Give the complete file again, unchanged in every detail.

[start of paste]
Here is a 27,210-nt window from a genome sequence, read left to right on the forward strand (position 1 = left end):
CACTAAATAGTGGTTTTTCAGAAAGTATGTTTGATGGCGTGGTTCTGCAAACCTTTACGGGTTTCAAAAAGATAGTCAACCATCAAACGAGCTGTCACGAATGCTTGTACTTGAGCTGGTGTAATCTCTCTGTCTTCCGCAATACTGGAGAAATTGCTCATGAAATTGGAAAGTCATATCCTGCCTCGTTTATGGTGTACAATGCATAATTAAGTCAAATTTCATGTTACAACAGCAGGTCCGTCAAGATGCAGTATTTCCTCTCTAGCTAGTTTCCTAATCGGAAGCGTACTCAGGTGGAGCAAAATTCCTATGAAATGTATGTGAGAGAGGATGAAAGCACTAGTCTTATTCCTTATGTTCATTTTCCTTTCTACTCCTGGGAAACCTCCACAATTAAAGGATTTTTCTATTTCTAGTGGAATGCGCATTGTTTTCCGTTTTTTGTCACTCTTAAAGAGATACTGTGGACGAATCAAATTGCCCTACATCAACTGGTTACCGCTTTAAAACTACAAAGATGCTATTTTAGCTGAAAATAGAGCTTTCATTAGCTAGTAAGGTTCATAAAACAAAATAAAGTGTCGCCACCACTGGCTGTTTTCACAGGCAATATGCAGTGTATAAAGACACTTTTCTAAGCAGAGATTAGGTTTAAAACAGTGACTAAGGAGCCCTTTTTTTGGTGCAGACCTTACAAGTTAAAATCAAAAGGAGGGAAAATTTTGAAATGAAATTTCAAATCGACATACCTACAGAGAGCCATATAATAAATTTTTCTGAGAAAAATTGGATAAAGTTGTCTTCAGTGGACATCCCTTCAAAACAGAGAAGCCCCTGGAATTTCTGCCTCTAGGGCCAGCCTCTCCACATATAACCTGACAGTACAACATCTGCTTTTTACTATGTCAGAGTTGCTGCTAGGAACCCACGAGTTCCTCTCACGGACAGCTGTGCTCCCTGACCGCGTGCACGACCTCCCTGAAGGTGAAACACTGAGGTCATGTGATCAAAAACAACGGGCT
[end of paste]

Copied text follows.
Here is a 27,210-nt window from a genome sequence, read left to right on the forward strand (position 1 = left end):
CACTAAATAGTGGTTTTTCAGAAAGTATGTTTGATGGCGTGGTTCTGCAAACCTTTACGGGTTTCAAAAAGATAGTCAACCATCAAACGAGCTGTCACGAATGCTTGTACTTGAGCTGGTGTAATCTCTCTGTCTTCCGCAATACTGGAGAAATTGCTCATGAAATTGGAAAGTCATATCCTGCCTCGTTTATGGTGTACAATGCATAATTAAGTCAAATTTCATGTTACAACAGCAGGTCCGTCAAGATGCAGTATTTCCTCTCTAGCTAGTTTCCTAATCGGAAGCGTACTCAGGTGGAGCAAAATTCCTATGAAATGTATGTGAGAGAGGATGAAAGCACTAGTCTTATTCCTTATGTTCATTTTCCTTTCTACTCCTGGGAAACCTCCACAATTAAAGGATTTTTCTATTTCTAGTGGAATGCGCATTGTTTTCCGTTTTTTGTCACTCTTAAAGAGATACTGTGGACGAATCAAATTGCCCTACATCAACTGGTTACCGCTTTAAAACTACAAAGATGCTATTTTAGCTGAAAATAGAGCTTTCATTAGCTAGTAAGGTTCATAAAACAAAATAAAGTGTCGCCACCACTGGCTGTTTTCACAGGCAATATGCAGTGTATAAAGACACTTTTCTAAGCAGAGATTAGGTTTAAAACAGTGACTAAGGAGCCCTTTTTTTGGTGCAGACCTTACAAGTTAAAATCAAAAGGAGGGAAAATTTTGAAATGAAATTTCAAATCGACATACCTACAGAGAGCCATATAATAAATTTTTCTGAGAAAAATTGGATAAAGTTGTCTTCAGTGGACATCCCTTCAAAACAGAGAAGCCCCTGGAATTTCTGCCTCTAGGGCCAGCCTCTCCACATATAACCTGACAGTACAACATCTGCTTTTTACTATGTCAGAGTTGCTGCTAGGAACCCACGAGTTCCTCTCACGGACAGCTGTGCTCCCTGACCGCGTGCACGACCTCCCTGAAGGTGAAACACTGAGGTCATGTGATCAAAAACAACGGGCT